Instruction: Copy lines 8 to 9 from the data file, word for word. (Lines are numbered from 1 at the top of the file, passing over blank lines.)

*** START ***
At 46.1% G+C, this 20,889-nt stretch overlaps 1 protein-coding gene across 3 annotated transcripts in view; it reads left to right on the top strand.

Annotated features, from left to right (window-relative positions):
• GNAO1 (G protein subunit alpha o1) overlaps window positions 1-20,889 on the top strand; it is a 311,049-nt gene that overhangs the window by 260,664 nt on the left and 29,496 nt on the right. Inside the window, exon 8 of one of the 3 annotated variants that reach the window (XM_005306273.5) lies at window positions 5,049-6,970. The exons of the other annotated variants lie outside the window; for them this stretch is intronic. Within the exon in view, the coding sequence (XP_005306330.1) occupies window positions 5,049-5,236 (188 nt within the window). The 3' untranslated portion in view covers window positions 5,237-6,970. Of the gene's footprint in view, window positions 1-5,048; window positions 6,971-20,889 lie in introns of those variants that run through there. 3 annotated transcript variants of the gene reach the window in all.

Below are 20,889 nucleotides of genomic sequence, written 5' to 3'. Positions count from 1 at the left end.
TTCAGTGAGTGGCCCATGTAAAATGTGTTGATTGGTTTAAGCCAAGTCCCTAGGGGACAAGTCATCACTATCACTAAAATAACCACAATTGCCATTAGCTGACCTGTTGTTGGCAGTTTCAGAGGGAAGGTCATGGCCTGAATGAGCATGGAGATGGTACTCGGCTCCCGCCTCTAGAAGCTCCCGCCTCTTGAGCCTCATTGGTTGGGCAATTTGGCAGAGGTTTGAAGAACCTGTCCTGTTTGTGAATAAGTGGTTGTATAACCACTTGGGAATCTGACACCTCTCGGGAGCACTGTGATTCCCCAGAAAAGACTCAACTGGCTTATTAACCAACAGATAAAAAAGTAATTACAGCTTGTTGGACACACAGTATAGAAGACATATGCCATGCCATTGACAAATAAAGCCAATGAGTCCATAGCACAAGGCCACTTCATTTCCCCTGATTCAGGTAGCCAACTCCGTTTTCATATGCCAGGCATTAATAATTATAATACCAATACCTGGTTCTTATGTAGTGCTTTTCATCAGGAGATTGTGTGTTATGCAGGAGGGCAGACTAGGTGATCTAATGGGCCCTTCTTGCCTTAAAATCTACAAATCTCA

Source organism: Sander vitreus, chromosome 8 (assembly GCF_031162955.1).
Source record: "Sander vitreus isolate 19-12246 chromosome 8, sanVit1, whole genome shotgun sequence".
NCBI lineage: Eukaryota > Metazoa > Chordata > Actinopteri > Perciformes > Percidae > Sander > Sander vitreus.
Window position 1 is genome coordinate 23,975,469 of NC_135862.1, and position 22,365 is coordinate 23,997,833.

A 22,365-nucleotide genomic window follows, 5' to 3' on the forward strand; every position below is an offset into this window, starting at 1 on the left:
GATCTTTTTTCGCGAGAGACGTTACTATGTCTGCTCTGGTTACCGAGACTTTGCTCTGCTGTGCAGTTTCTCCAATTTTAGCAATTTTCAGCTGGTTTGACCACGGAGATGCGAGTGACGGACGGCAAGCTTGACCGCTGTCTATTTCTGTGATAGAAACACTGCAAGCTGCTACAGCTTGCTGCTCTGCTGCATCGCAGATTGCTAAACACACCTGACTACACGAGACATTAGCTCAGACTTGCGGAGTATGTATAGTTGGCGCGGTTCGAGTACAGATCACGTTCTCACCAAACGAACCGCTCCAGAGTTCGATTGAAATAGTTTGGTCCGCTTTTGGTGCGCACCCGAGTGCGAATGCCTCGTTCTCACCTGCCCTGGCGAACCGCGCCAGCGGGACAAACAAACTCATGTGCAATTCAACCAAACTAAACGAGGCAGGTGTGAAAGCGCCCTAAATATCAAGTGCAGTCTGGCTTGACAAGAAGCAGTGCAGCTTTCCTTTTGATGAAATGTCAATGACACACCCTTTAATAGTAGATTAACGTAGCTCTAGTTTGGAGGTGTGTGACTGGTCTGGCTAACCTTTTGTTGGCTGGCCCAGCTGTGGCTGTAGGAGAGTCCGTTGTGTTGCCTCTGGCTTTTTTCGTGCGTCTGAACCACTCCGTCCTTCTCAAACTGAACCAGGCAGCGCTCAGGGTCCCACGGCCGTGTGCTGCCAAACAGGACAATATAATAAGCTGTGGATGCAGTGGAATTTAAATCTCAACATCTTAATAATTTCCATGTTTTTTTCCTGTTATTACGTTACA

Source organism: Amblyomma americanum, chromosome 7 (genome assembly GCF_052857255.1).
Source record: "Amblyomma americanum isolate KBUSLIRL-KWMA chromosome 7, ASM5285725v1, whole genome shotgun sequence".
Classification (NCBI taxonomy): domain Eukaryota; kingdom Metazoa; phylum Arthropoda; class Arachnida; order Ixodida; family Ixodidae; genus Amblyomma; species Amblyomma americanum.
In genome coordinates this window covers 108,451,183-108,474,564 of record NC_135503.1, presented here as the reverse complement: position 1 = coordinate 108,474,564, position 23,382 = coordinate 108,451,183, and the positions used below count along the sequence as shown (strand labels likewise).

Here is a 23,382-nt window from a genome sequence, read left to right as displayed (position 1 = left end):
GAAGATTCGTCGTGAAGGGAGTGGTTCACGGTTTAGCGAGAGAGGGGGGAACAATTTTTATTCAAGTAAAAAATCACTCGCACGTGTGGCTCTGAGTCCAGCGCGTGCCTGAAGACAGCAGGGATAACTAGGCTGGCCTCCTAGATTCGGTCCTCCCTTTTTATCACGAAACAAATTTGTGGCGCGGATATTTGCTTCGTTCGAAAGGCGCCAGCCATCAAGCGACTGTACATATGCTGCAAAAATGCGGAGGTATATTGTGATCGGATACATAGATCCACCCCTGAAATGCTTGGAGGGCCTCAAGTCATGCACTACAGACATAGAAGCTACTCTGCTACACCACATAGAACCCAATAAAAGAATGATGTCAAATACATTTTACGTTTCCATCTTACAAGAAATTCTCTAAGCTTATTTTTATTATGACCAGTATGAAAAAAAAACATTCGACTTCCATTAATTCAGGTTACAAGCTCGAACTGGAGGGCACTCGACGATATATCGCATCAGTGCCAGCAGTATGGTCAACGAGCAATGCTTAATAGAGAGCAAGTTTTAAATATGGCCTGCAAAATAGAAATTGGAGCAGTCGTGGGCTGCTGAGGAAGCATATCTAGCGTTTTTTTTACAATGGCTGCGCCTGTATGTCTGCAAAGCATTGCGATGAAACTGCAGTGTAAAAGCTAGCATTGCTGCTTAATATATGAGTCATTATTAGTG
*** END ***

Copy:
NCBI lineage: Eukaryota > Metazoa > Chordata > Actinopteri > Perciformes > Percidae > Sander > Sander vitreus.
Window position 1 is genome coordinate 23,975,469 of NC_135862.1, and position 22,365 is coordinate 23,997,833.